What is Period Poverty?
When you hear the word poverty, there’s likely a few different visuals that come to your mind about what that looks like. Maybe your mind immediately goes to the extremes of wealth inequality and you imagine groups of people living without basic needs such as food and shelter and hygiene products. Perhaps you even begin thinking about nations far away where missionaries and community service groups are sent to help provide relief. Often times, we don’t realize the magnitude of the poverty taking place in our own backyards — our schools, workplaces, neighborhoods and communities. Period poverty is no different. It’s happening right outside your door.
If you aren’t a menstruating person, it can be easy to look at strides made by movements for equality and women’s rights and wonder how there could still be a stigma around periods so strong that it leads to such a massive industry need for something that menstruating people need on a regular basis — access to menstrual hygiene products. The truth is, it’s easy to overlook if you aren’t having a period every month.
Here’s an inside look at what period poverty is and how it’s affecting the menstruators in your life.
What exactly does ‘period poverty’ mean anyway?
The American Medical Women’s Association (AMWA) defines period poverty as referring to the “inadequate access to menstrual hygiene tools and education, including but not limited to sanitary products, washing facilities, and waste management.”
Period products are just as essential as toilet paper and soap, but if you walk into any American public restroom, they’re available for free, yet pads and tampons are either in a quarter machine or not available at all. This poses the question of why period products aren’t seen as being necessary enough to be readily available to someone in need.
Okay, so maybe they should be available, but just spending one quarter isn’t that expensive… right?
To go a step further, menstrual hygiene products aren’t a luxury; they’re a healthcare necessity. Many Americans are forced to make the choice between buying food and menstrual products.
The average menstruating American will have around 450 periods before menopause. Although that number alone is daunting, when we think in terms of hygiene products, we can use a $7 34-pack box from a leading tampon brand as an example. Already, that’s somewhere around $2,500 over the course of your menstruating years, and that’s before adding in sales tax, which could range from $.25 to $.50 added to the price of that box. Then, we have to add on the infamous tampon tax — a discriminatory tax on period products that still exists in 30 of the 50 states.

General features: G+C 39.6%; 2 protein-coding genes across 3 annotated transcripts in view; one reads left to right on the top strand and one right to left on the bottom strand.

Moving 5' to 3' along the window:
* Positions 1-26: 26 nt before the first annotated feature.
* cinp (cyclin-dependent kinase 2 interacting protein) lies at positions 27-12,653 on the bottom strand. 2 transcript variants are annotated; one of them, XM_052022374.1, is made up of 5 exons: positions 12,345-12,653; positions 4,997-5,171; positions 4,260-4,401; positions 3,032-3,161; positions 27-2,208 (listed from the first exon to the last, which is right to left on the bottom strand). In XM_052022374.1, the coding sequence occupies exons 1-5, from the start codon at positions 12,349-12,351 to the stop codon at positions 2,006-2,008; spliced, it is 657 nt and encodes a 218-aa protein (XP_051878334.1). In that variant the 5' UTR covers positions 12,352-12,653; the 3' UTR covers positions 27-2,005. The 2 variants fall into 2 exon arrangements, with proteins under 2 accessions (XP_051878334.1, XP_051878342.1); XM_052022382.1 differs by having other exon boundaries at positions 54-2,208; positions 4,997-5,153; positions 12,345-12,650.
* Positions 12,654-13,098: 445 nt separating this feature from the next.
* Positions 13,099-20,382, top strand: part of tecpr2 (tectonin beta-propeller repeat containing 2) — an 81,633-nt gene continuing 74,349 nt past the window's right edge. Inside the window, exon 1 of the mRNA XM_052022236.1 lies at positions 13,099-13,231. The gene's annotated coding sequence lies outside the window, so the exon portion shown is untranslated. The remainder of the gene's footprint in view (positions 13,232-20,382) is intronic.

We can estimate that if even half of the more than 150 million menstruating people that live in states that still tax tampons get their period and purchase feminine hygiene products, using an average state sales tax of 5 percent, they will spend more than $275 million a year on state taxes on their period products. Don’t even get us started on the upcharge of organic products…
To add to that already overwhelming investment being asked of menstruating people, until 2020, when the IRS published that the CARES Act included new flexibility for health care spending, menstrual products were not covered by food stamps. That leaves the estimated 25 million women in the US who live below the poverty line a huge barrier to accessing menstrual hygiene products.
Wow, so the cost really adds up… what happens if you can’t afford them?
Those who get their period and don’t have access to products often are left with the only option of going back to their homes, where they’re likely to use a bulky, uncomfortable makeshift toilet paper pad or something of the likes to get through the rest of their period. Not only that, but having to leave work and go home means a growing number of missed days of needed income. This means that those who are unable to afford tampons and pads aren’t just out of the luck for the next 4-7 days, but for however long it takes them to make up lost time at school or work.
Not having proper sanitary products also puts them at risk for infection, which can lead to other health concerns that inevitably will cost even more money to treat.
Can I do anything to help make these products more accessible?
The good news is that there are tons of people fired up about the issue of period poverty and working every day to eliminate inequality in the accessibility of menstrual hygiene products. FemPAQ joined the fight in 2019 as another company helping to close the gap.
FemPAQ provides a Feminine Emergency Kit that features a compact teal and purple container that holds one tampon, one pad, one panty liner, one black panty, one feminine wipe, 1 2-tablet packet of ibuprofen, and one mini organic dark chocolate bar. It comes in small, medium, large and extra large, with the differences relating only to panty size.
You can visit the donate page to inquire about donating a number of femPAQ kits to local schools, classrooms, workplaces, correctional facilities, community centers and other areas that lack free and easy access to menstrual hygiene products.